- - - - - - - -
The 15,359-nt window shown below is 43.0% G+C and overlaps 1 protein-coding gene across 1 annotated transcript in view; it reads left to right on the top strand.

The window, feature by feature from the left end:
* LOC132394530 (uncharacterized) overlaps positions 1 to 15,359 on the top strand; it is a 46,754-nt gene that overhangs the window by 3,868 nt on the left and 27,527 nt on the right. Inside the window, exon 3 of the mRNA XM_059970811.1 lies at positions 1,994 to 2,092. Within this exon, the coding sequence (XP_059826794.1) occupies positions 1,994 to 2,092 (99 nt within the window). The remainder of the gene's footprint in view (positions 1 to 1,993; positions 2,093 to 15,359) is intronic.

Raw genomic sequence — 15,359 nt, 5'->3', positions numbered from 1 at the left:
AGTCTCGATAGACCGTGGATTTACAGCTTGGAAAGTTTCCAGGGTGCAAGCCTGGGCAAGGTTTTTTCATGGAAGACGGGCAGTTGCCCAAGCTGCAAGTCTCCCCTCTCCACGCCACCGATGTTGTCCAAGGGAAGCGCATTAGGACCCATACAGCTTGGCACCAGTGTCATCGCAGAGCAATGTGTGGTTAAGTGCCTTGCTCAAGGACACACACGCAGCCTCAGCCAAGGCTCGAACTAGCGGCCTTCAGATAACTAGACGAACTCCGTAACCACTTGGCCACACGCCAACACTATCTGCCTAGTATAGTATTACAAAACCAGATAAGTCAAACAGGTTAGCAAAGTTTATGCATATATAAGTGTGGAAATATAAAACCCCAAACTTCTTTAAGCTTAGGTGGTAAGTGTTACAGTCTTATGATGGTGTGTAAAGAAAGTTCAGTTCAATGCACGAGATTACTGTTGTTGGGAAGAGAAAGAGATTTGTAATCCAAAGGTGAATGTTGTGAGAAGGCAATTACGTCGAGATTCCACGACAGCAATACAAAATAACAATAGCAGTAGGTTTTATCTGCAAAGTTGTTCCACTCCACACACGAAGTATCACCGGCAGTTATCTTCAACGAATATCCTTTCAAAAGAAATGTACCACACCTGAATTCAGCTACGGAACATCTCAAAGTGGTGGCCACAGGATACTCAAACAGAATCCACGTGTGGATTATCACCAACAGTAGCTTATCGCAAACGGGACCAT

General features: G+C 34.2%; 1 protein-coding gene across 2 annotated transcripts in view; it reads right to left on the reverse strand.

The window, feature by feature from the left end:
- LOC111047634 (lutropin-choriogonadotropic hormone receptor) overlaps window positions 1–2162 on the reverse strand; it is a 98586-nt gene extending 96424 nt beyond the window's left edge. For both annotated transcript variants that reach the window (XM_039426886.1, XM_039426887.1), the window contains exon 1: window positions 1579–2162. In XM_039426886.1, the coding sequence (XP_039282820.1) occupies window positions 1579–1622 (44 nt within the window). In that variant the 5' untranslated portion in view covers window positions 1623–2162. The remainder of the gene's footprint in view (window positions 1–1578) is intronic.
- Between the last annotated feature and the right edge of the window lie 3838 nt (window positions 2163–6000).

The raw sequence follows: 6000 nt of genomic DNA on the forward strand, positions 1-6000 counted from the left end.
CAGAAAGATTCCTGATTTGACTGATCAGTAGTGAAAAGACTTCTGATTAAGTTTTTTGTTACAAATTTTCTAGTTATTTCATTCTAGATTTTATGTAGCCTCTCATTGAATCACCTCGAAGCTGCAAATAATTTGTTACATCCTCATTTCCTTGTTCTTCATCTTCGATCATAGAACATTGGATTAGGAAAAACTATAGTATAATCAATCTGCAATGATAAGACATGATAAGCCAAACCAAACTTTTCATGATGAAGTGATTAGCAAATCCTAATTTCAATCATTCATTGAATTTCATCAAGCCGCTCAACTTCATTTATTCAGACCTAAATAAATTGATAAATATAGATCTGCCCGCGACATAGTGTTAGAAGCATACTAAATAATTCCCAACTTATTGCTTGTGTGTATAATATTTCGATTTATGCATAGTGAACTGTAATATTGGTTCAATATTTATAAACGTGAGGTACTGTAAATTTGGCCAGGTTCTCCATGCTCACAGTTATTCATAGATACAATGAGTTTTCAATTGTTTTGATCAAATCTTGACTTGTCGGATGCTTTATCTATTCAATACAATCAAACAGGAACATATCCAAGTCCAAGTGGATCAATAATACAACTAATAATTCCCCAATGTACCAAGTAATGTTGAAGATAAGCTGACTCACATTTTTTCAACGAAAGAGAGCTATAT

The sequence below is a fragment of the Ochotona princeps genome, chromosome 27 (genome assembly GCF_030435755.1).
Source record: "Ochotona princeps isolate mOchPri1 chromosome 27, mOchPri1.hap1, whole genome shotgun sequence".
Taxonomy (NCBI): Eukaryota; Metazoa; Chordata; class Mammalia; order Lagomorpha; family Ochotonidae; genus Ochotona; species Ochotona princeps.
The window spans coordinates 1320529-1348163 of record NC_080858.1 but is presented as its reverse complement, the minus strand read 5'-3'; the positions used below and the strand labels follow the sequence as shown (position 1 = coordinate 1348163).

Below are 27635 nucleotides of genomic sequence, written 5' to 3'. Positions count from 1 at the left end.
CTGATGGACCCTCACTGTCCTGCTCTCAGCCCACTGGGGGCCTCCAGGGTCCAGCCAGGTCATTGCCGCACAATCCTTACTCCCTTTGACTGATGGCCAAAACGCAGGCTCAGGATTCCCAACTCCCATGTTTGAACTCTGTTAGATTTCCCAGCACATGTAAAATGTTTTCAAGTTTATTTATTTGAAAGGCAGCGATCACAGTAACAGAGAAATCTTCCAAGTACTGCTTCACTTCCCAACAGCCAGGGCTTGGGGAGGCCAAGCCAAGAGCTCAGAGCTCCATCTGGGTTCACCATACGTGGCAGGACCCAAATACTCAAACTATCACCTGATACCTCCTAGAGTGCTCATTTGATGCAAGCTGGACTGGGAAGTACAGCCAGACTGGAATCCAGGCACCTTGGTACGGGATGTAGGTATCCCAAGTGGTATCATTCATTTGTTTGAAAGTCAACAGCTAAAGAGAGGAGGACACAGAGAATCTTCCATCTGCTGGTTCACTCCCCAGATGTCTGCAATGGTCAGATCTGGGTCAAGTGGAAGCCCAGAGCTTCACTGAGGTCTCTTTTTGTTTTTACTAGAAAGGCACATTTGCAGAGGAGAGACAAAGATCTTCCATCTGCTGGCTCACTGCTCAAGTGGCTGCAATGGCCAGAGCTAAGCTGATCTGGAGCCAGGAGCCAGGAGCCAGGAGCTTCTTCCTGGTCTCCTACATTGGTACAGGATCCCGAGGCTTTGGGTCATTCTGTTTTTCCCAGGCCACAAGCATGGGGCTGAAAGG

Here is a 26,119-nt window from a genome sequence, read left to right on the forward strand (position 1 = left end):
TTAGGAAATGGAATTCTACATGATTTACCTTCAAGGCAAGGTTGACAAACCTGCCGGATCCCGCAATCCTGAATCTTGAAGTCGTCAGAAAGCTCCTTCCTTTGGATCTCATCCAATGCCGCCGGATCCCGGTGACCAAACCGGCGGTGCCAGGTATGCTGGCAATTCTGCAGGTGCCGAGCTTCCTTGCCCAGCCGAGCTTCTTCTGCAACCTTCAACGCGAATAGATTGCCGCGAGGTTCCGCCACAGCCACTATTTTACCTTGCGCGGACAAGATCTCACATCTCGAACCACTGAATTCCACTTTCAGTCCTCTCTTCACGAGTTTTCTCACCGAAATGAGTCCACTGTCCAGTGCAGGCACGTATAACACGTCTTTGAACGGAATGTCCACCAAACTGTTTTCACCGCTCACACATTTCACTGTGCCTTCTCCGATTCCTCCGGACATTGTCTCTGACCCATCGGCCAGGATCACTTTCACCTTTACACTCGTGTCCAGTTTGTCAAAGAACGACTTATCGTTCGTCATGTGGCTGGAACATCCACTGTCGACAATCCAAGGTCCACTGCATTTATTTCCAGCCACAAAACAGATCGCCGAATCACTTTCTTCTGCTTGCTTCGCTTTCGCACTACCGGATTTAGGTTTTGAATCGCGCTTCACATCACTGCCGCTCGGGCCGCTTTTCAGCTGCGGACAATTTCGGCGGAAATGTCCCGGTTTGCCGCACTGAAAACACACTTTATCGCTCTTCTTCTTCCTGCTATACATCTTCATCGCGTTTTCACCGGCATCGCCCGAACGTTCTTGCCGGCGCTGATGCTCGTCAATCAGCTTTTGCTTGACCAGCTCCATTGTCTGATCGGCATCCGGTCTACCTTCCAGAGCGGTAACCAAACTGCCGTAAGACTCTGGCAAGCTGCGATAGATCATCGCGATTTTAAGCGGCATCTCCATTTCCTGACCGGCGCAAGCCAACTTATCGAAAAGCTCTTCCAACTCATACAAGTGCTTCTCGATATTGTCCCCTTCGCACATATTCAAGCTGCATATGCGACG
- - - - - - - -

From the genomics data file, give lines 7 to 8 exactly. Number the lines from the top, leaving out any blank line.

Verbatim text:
The window, feature by feature from the left end:
- LOC111047634 (lutropin-choriogonadotropic hormone receptor) overlaps window positions 1–2162 on the reverse strand; it is a 98586-nt gene extending 96424 nt beyond the window's left edge. For both annotated transcript variants that reach the window (XM_039426886.1, XM_039426887.1), the window contains exon 1: window positions 1579–2162. In XM_039426886.1, the coding sequence (XP_039282820.1) occupies window positions 1579–1622 (44 nt within the window). In that variant the 5' untranslated portion in view covers window positions 1623–2162. The remainder of the gene's footprint in view (window positions 1–1578) is intronic.